The present segment of UT 9 from La Verkin east to Zion National Park was added to the State Highway System in 1916 with an additional legislative extension to Mount Carmel Junction by 1923 which obviously was gapped until the Mount Carmel Tunnel was completed in 1930.  Originally a highway connection to Mount Carmel Junction was via the East Fork Virgin River through Parunuweap Canyon was surveyed in 1923 before the Pine Creek Route was chosen.  At some point in the 1920s Utah began signing state highways and by 1927 UT 15 was signed from La Verkin to Mount Carmel Junction.  The map from below shows the route of UT 15 and UT 17 in 1950.

1950 Utah State Highway Map

From the east terminus of US 89 I continued north to UT 12 where I turned east towards Bryce Canyon National Park.


Part 12 of this blog series can be found here:

2016 Fall Mountain Trip Part 12; Utah State Route 12, Utah State Route 63, Brice Canyon National Park, and Grand Staircase National Monument

Comments

Popular posts from this blog

California State Route 58/Old California State Route 178 west of CA 43

This past week I drove California State Route 58 west of CA 43 in Kern County over the Temblor Range and La Panza Range to US Route 101 near Santa Margarita of San Luis Obispo County.


CA 58 west of Bakersfield and CA 99 in general is a mostly two-lane highway that traverses some very remote territory of Central California.  I chose to cover CA 58 west of CA 43 specifically due to the changes in the alignment that are to come when the West Side Parkway connects to the Centennial Corridor project.  The Centennial Corridor will connect CA 58 west of CA 99 to the already completed segment of Freeway on the West Side Parkway.

Westside Parkway and the Centennial Corridor; Future California State Route 58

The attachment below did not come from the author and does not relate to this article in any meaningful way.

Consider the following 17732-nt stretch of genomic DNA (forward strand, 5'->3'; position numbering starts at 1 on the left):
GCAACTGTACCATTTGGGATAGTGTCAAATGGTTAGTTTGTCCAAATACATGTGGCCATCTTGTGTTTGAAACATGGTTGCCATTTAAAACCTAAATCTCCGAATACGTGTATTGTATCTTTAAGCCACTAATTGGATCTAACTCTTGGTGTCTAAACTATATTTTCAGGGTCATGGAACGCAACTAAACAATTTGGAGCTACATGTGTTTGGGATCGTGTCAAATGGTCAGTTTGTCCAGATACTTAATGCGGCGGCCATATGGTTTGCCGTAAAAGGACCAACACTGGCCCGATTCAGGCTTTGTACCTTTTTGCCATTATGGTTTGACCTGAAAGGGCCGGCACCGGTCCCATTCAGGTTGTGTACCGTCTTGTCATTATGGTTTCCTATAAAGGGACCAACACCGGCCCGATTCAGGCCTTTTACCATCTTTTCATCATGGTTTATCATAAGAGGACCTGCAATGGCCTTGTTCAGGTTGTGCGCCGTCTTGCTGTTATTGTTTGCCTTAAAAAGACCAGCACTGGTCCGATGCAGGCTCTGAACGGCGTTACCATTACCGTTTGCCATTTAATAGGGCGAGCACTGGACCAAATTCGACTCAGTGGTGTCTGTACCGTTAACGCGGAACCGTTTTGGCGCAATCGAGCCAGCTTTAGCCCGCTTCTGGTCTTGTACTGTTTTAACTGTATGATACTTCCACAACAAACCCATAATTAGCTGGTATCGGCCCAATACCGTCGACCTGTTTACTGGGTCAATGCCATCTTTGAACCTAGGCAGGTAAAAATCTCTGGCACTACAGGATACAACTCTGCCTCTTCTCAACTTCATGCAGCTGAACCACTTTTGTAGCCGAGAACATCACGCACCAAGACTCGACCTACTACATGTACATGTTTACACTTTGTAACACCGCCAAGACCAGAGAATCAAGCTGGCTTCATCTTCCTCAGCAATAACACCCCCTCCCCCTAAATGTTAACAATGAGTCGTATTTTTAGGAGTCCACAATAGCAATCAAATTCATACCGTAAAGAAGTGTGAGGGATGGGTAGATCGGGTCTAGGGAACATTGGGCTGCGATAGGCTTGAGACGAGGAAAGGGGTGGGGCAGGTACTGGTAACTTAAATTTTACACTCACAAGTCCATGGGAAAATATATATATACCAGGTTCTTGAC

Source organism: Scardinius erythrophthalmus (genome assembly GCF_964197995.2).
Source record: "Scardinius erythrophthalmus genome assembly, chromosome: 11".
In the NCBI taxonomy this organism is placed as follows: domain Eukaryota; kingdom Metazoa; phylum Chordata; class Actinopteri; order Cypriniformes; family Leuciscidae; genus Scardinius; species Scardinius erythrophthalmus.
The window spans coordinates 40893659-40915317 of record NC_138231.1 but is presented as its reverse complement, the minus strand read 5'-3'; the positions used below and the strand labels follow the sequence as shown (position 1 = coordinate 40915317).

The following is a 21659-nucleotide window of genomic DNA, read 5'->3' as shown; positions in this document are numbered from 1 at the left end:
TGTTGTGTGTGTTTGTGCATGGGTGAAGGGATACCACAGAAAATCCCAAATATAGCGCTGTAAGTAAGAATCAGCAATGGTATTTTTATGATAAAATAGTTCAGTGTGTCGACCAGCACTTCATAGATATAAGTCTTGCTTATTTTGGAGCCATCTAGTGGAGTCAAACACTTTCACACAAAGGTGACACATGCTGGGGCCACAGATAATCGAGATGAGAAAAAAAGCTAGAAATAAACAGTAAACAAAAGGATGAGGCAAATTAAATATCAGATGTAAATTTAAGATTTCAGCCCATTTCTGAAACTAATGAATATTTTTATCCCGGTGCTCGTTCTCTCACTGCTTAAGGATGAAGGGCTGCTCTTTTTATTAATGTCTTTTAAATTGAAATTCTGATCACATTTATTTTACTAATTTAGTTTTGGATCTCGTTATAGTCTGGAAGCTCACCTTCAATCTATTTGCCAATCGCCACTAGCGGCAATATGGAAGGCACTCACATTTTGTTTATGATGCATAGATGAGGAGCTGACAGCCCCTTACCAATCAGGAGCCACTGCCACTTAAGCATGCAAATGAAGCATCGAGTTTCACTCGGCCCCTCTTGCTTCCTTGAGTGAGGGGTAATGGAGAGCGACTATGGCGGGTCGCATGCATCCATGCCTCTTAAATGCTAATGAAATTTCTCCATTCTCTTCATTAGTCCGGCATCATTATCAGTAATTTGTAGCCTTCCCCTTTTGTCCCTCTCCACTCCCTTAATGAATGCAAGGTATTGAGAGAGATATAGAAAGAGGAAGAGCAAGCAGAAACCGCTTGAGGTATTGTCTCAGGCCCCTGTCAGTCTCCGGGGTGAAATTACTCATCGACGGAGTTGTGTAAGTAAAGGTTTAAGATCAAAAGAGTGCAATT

CA 58 from Barstow west to Bakersfield was carved out of what was US Route 466 during the 1964 State Highway Renumbering.  CA 58 west of Bakersfield to Santa Margarita was carved out of what was part of CA 178.  The change from CA 178 to CA 58 west of Bakersfield to Santa Margarita can be ob…

California State Route 118

This past month I drove the entirety of California State Route 118 from Ventura County east into Los Angeles County.


CA 118 is a major 47 mile State Highway which begins in the City in Ventura County and traverses east into Los Angeles County by way of Simi Valley and Santa Susana Pass.  From Santa Susana Pass CA 118 continues eastward through San Fernando Valley within the City of Los Angeles and terminates at Interstate 210.  CA 118 contains within it's right-of-way some of the most historic highway corridors in California history.

The precursor route of CA 118 was Legislative Route Number 9 which was first added to the State Highway System during the First State Highway Bond Act of 1909.  The original definition of LRN 9 was from San Bernardino westward to LRN 4 in San Fernando. LRN 9 was extended westward to LRN 2 near Montalvo (modern day Ventura) in 1933.

In a August 1934 Department of Public Works Guide the Signed State Highways were announced.  CA 118 was announced to be a…

Chisholm Ferry/Bridge Location and early Legislative Route Number 10

This past month while viewing the site of Chisholm Ferry along the Kings River of Kings County I noticed that route being illustrated resembled an early Californian State Highway.  My suspicions proved correct as the location of Chisholm Ferry was part of the original alignment of Legislative Route Number 10; a precursor to California State Route 198.


The Facebook in question above was posted on the Antique Images from the Collection of Michael J. Semas and can be viewed below:

Michael J. Semas on Chisholm Ferry and Bridge

The location of Chisholm Ferry is located just south of Jackson Avenue/Old CA 198 on the Kings River about 4 miles west of Lemoore near Avenal Cut-Off Road.  This particular section of the Kings River was once the northern most extent of Tulare Lake.

Tulare Lake was once the largest fresh water lake west of the Great Lakes by surface area.  Tulare Lake was first surveyed at an approximately 570 square miles in 1849 and was later surveyed to be 690 square miles in …